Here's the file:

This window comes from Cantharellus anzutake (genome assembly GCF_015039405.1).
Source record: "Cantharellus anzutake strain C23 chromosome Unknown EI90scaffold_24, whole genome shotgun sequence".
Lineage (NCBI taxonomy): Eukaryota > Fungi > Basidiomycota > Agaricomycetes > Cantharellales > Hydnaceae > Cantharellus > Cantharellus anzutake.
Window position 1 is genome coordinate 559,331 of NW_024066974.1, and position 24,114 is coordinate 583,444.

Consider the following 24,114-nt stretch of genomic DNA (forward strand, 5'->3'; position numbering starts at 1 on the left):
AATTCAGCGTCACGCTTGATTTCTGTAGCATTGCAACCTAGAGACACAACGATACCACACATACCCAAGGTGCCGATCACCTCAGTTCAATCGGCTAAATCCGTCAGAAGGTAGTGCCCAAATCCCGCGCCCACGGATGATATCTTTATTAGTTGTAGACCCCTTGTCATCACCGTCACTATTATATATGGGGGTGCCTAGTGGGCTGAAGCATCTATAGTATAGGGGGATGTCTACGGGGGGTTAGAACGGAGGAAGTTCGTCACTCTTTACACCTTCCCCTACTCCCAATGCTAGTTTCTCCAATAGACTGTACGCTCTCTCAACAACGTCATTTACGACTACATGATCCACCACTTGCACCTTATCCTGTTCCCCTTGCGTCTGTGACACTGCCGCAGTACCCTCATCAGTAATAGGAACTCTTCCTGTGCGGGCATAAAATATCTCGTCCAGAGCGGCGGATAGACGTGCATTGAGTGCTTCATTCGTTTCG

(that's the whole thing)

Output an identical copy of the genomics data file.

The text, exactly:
This window comes from Cantharellus anzutake (genome assembly GCF_015039405.1).
Source record: "Cantharellus anzutake strain C23 chromosome Unknown EI90scaffold_24, whole genome shotgun sequence".
Lineage (NCBI taxonomy): Eukaryota > Fungi > Basidiomycota > Agaricomycetes > Cantharellales > Hydnaceae > Cantharellus > Cantharellus anzutake.
Window position 1 is genome coordinate 559,331 of NW_024066974.1, and position 24,114 is coordinate 583,444.

Consider the following 24,114-nt stretch of genomic DNA (forward strand, 5'->3'; position numbering starts at 1 on the left):
AATTCAGCGTCACGCTTGATTTCTGTAGCATTGCAACCTAGAGACACAACGATACCACACATACCCAAGGTGCCGATCACCTCAGTTCAATCGGCTAAATCCGTCAGAAGGTAGTGCCCAAATCCCGCGCCCACGGATGATATCTTTATTAGTTGTAGACCCCTTGTCATCACCGTCACTATTATATATGGGGGTGCCTAGTGGGCTGAAGCATCTATAGTATAGGGGGATGTCTACGGGGGGTTAGAACGGAGGAAGTTCGTCACTCTTTACACCTTCCCCTACTCCCAATGCTAGTTTCTCCAATAGACTGTACGCTCTCTCAACAACGTCATTTACGACTACATGATCCACCACTTGCACCTTATCCTGTTCCCCTTGCGTCTGTGACACTGCCGCAGTACCCTCATCAGTAATAGGAACTCTTCCTGTGCGGGCATAAAATATCTCGTCCAGAGCGGCGGATAGACGTGCATTGAGTGCTTCATTCGTTTCG